Domestic Violence and Child Custody

Dear Jessica,

I am currently in a divorce and child custody battle over my son in Reno. My ex is trying to use a 10-year old domestic violence charge against me. He and his attorneys are also trying to use evidence from another Nevada child custody case concerning my oldest child. I had a drug addiction when I was in my 20s that resulted in me losing custody of my oldest child for a year. I was able to eventually get my rights back and have been clean and sober for the last 9 years. I just don’t understand how my other custody case from several years ago can be relevant. Also, I was under the impression that a domestic violence charge becomes sealed after 10 years. I just found out that the Judge is letting the evidence in. Should I get a new Judge? What should I do?

Thank you for your help.

Dear Susan,

Obviously, the family court in Nevada takes claims of domestic violence very seriously. In fact, whether a parent has committed domestic violence against the other parent or the child is a factor the court must consider in determining what custody arrangement is in the child’s best interest in a child custody case.

There is case law in Nevada that holds that a prior act of domestic violence can be used in a child custody case to show that the accused parent should not be awarded physical custody of the child. Just claiming domestic violence is not enough- the domestic violence must be proven by clear and convincing evidence. A conviction in a criminal court would be clear and convincing evidence.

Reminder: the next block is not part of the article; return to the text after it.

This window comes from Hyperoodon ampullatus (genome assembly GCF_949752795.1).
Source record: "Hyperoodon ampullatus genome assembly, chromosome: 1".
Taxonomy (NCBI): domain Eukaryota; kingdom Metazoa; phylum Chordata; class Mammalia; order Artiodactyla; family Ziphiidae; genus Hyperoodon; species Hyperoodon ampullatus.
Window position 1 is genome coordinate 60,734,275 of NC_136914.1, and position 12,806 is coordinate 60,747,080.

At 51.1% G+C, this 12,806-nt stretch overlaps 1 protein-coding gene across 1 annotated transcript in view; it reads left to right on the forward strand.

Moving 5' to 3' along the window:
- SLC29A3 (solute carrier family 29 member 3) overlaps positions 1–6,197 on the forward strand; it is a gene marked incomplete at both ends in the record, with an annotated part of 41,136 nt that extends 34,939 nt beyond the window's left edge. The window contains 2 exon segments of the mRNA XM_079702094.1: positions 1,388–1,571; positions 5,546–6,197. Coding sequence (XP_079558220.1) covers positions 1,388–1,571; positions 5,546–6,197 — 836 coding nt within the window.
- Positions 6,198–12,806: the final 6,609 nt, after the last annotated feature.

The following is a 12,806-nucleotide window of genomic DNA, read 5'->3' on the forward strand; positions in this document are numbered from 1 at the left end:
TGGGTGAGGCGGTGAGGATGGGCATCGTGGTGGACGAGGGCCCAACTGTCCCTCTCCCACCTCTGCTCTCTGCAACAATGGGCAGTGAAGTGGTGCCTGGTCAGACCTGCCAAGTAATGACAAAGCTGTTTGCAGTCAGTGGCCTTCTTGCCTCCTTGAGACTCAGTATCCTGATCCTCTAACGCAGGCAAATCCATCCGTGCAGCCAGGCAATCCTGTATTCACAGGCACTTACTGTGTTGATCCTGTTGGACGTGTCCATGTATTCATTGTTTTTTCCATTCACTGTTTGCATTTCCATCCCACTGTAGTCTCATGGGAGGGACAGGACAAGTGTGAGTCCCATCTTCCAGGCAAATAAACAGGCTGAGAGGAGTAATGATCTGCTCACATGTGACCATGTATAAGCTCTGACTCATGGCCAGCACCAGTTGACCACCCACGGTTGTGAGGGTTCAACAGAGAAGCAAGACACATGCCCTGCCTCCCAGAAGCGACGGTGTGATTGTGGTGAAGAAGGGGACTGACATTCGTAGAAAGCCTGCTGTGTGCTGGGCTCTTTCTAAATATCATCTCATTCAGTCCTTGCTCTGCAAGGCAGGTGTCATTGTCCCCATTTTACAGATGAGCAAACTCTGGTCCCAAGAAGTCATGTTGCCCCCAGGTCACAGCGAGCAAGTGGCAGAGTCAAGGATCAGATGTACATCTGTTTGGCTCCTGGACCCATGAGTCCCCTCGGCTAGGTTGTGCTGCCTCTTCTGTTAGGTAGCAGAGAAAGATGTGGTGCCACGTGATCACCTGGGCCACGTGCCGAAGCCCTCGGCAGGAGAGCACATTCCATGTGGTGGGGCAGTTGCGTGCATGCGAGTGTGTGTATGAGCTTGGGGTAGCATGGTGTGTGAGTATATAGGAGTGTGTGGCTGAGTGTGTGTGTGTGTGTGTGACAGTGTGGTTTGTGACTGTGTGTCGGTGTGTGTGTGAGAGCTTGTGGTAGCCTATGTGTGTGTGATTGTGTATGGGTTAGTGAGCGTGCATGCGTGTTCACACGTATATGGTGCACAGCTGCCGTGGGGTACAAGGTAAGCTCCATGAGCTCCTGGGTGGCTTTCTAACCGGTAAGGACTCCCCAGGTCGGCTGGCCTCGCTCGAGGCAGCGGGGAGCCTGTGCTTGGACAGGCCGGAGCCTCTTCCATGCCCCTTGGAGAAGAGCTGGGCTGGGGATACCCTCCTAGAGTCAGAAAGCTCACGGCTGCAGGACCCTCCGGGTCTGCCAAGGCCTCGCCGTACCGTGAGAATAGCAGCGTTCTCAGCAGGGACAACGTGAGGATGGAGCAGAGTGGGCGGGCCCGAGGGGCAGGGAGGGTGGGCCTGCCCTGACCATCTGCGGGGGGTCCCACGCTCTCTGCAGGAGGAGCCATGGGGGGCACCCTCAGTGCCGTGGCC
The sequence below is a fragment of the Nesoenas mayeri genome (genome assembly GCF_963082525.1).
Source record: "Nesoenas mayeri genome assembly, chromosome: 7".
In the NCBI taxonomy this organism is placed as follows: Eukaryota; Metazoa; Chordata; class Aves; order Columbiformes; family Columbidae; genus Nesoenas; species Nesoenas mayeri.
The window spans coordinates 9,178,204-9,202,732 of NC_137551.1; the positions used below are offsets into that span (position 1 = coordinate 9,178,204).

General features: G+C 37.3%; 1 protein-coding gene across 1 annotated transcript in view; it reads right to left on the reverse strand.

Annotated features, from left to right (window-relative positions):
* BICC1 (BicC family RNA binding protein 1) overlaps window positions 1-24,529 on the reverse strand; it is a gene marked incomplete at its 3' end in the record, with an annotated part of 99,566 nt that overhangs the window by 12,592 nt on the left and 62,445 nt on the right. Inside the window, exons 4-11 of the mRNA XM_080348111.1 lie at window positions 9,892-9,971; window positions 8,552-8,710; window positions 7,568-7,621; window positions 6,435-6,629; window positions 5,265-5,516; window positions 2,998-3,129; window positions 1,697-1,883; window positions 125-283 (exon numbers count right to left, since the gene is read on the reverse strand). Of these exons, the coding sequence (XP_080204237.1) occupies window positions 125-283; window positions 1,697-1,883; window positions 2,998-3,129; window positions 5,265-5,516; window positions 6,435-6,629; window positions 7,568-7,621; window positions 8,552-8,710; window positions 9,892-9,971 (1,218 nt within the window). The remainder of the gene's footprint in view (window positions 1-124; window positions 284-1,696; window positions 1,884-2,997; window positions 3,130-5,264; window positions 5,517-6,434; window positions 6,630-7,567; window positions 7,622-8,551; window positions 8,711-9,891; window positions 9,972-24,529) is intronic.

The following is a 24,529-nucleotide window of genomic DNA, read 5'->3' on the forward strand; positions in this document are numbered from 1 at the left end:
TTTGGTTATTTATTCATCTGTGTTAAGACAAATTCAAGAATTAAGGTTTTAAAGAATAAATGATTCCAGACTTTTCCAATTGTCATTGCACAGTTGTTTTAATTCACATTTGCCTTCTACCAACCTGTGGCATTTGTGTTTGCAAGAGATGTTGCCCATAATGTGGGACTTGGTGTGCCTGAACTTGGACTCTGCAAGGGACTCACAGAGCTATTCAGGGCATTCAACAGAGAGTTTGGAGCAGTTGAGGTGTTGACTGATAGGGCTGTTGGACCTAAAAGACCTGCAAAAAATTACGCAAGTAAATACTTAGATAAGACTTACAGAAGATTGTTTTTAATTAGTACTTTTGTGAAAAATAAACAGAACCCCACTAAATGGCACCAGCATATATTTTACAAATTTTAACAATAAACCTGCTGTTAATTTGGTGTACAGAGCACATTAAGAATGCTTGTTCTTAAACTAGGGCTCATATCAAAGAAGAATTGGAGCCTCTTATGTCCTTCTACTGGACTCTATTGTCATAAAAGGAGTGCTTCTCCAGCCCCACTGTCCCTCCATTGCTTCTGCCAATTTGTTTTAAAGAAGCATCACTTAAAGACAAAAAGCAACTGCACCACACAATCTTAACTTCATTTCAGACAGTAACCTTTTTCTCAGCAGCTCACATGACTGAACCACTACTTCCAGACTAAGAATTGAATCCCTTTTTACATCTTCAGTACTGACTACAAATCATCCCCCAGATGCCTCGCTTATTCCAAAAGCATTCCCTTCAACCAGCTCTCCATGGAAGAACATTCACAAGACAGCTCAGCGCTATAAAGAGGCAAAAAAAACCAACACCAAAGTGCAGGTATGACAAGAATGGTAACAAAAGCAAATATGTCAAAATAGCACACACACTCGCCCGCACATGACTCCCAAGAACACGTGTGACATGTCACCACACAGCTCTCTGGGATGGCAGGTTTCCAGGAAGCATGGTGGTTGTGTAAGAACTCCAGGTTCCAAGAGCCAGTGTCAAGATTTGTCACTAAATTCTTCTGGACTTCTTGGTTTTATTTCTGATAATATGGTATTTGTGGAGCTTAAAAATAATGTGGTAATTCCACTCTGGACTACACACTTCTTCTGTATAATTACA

The inquiry does not, however, end there. The accused parent can rebut the evidence with other facts showing that the prior act of domestic violence should not prevent that parent from having custody of the child. Any remedial efforts, such as therapeutic intervention or anger management would be relevant.

In this case, the length of time since the act would also be relevant. Further, if the child’s father in this case was not the victim of the domestic violence in the first place, knew about the prior bad act, and still chose to have children with you knowing your past, there is definitely an argument that he should not be able to use that against you now.

With respect to your prior child custody case, any evidence relevant then could be relevant now, but, again, if your ex knew about the circumstances of your other custody case and still chose to have children with you, it will be difficult for him to argue that he now, years later, finds you to be unfit.

With respect to getting a new Judge, that is unlikely. At the beginning of your case, you or your family law attorney, had the opportunity to file a peremptory challenge and pay a $450.00 fee to have your case randomly reassigned to another Judge.

After your Judge has entered orders in your family law case, you waive your right to file the peremptory challenge. The only other way to remove a Judge is to file a motion to disqualify the Judge based on a showing of bias. This is very difficult to do and must be based on a clear showing of bias.

It is also important to note that evidence that would not be admissible in a criminal context, may be admissible in the civil arena due to the fact that there are different burdens of proof and different due process concerns.

My advice is to make sure that you have a family law attorney of your own to help you navigate through this process and these issues. This is particularly true if your husband has a divorce lawyer of his own.

Jessica H. Anderson
Divorce Attorney Reno NV